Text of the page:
if you suspect you could be moreattuned to your intuitive powers than you are, it might be time for an encounter with a pendulum. This trusty piece of tech operates, like the ancient divining rod, by tapping right into your own innate wisdom -- or so its proponents argue.It's used this way: Hold the string of the pendulum loosely and ask it to show you a "yes." Watch how it vibrates. Then ask it to show you a "no." Now you're ready to pop the question: Does this herb agree with me? Will this food cause a reaction? Is this the best dosage of a particular supplement? Or, Is this what I should do with my life?
My own adventures in dowsing started some years back in a workshop. I was feeling intrigued but hardly blown away when the presenter had us scan one another's auras with a pendulum. (Hey, it works if you believe in auras!) The pendulum my partner held swung gently and uneventfully -- but as soon as she reached the area below my right knee, the thing went wild, moving chaotically. Truth was, I'd recently had a severe injury to my lower leg that I hadn't mentioned to my workshop partner.
The experience was compelling enough to prompt me to buy a pendulum that very day, and I still use it and other methods of divining to help me figure out what flower essences I need, or what my next best step is in a creative project.
But is this just hokum? Dowsers say the pendulum's motion is actually an amplification of minute muscular movements and is the form in which the universe feeds back information to those who sincerely want to know. Dowsing for water is certainly a time-honoured practice.
One explanation holds that sensors located in the pituitary and on each adrenal gland of the diviner pick up minute variations in electromagnetic energy. Dowsers train their unconscious mind to trigger involuntary muscle responses when they detect an electric current created by flowing water.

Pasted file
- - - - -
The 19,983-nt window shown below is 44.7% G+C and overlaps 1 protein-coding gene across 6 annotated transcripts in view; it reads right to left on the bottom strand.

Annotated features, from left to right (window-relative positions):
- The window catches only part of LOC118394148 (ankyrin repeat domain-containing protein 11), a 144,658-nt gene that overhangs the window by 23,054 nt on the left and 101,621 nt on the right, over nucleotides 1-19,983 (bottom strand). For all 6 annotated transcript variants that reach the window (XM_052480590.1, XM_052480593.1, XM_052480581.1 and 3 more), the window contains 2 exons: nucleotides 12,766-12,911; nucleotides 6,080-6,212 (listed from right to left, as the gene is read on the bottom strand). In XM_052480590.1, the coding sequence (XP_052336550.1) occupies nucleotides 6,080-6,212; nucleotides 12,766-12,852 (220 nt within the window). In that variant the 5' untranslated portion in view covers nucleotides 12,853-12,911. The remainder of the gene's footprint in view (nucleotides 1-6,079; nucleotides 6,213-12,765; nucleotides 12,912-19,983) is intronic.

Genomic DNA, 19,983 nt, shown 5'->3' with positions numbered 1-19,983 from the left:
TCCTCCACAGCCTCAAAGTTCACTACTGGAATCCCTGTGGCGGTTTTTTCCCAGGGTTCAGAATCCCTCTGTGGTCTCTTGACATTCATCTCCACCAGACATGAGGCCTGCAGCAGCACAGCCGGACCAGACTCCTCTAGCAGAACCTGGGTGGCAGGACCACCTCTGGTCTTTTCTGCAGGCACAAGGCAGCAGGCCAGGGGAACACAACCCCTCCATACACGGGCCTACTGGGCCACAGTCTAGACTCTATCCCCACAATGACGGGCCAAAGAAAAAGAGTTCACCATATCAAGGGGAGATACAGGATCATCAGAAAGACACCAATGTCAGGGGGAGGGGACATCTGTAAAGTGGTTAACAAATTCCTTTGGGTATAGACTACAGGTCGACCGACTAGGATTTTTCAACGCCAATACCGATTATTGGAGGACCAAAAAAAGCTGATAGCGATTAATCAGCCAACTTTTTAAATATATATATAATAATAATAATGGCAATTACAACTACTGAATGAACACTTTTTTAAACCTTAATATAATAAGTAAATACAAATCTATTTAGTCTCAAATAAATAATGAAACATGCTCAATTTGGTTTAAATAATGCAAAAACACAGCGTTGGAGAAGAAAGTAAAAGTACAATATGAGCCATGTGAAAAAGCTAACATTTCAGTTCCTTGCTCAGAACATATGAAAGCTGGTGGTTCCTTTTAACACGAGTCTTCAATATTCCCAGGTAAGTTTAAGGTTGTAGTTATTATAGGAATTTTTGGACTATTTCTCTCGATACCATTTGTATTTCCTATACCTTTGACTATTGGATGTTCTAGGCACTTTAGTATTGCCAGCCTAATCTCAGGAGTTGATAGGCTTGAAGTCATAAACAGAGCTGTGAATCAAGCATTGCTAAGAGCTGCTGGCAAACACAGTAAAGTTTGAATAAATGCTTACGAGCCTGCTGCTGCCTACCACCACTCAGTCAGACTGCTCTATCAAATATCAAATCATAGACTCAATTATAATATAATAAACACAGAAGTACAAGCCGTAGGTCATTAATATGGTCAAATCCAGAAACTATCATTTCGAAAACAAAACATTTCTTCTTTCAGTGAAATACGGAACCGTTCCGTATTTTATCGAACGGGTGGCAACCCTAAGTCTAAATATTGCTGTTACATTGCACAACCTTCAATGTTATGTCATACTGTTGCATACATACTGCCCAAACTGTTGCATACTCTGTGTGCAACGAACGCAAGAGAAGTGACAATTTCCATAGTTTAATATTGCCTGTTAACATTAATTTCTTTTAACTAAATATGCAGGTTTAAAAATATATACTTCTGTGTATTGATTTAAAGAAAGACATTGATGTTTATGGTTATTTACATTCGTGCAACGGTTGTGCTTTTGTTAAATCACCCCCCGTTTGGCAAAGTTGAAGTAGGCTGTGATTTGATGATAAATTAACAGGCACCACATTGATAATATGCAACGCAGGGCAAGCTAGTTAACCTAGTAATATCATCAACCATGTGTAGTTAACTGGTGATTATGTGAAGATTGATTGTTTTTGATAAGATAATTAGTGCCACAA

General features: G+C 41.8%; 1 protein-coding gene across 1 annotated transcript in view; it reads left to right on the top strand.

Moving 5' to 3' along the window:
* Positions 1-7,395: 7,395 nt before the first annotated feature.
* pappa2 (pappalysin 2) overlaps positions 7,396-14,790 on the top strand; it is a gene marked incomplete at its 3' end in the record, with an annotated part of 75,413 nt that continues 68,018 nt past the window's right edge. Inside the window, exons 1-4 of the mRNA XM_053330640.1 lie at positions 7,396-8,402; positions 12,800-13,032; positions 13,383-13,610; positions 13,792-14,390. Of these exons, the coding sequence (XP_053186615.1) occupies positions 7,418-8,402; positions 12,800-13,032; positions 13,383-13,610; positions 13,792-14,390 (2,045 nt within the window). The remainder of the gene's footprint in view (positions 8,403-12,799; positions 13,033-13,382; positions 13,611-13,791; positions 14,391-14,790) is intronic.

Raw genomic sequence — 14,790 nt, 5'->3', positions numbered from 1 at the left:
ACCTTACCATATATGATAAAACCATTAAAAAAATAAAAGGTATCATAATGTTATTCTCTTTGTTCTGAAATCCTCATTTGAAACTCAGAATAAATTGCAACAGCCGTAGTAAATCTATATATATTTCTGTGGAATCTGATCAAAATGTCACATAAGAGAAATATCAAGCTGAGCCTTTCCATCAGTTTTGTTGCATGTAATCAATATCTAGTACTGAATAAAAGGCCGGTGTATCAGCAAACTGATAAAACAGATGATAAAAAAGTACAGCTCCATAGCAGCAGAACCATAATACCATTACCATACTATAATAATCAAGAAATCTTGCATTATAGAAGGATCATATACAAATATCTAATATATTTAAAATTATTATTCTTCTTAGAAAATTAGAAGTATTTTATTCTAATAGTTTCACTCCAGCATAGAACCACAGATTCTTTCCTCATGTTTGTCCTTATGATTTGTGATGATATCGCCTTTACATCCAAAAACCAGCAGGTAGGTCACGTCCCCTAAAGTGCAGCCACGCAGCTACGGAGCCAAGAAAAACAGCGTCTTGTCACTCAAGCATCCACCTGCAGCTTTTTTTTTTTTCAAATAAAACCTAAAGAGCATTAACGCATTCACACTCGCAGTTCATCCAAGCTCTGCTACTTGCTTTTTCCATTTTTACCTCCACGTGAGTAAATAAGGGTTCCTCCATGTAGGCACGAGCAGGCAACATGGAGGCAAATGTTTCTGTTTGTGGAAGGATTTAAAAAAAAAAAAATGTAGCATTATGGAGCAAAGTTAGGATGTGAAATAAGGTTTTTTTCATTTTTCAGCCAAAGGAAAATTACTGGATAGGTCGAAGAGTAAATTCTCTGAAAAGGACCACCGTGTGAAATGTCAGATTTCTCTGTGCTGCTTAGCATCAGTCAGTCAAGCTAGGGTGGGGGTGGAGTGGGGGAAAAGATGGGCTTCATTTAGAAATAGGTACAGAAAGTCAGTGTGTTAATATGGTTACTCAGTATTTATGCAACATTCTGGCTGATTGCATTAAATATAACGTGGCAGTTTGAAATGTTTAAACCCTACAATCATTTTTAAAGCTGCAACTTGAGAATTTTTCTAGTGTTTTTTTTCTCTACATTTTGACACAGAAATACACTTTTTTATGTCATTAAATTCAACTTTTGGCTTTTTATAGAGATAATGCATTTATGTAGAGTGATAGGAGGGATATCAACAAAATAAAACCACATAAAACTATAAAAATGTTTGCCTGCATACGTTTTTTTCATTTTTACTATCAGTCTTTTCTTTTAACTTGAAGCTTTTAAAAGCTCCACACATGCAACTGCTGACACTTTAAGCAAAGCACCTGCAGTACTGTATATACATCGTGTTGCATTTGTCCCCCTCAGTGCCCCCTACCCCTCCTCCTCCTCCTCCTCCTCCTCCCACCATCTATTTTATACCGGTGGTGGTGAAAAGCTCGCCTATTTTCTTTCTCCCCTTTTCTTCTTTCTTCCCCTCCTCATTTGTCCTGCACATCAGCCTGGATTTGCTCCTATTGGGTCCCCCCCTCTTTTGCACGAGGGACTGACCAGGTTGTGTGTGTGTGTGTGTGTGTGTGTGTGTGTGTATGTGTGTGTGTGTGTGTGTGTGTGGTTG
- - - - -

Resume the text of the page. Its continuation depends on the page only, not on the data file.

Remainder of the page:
And they explain some difficult-to-understand phenomena like divining for missing objects from maps by claiming to be tapping into the information held by an energy field that connects all of life.
But you should know that serious inquiry into all this is in its infancy. Various forms of dowsing have been tested in Europe and in the American and Soviet military. Results have varied from abysmal to impressive.
So, should you bother? I think there are things to be learned here, but exercise caution. Try beginning with minor issues and track your results. With time, you'll figure out whether divining brings you closer to the cosmos or merely to weirdness.
EXPERTS"When you're dowsing, your brain waves are emanating at 10 cycles per second, which is in the middle of alpha, kind of the semi-sleep kind of stage -- prayer, meditation -- and it's close to the frequency of the earth. You can ask for anything you need to know for the highest good. If I'm just asking questions for trivial reasons, I usually don't get good answers."
JOAN DE NEW, president, Canadian Society of Dowsers
"I find dowsing hard to accept. People dowse over my name to see if they should visit me. Sometimes it's to their advantage, sometimes it doesn't help them. As a practitioner, I wouldn't hang my hat on it. I've seen medical intuitives diagnose correctly; I've also seen medical intuitives misdiagnose. At least with lab tests -- something you can see, hear, touch, measure -- you have more certainty. The people who are more successful with these modalities are the ones who verify an answer with more conventional means."
ZOLTAN RONA, holistic MD
"In one experiment by the U.S. military, they got a map of the oceans and challenged remote viewers to find their nuclear submarines. Some of them used pendulums on a map. The results were somewhat impressive, although the difficulty is consistency. As to water, a mammal that can't find it doesn't have much chance of surviving. Our ancestors must have been able to find it. It's a biological phenomenon."
SALAKO KALFOU, Occult Research Bureau
"Some dowsers who search for water can probably do better than random chance, but not for the reasons they state: they're correctly interpreting a lot of cues. The dowsing rod is like a little rabbit's foot, it's part of the ritual, and as we all know, rituals help us do things we're good at."
RICHARD BAILEY, physics/geology professor, University of Toronto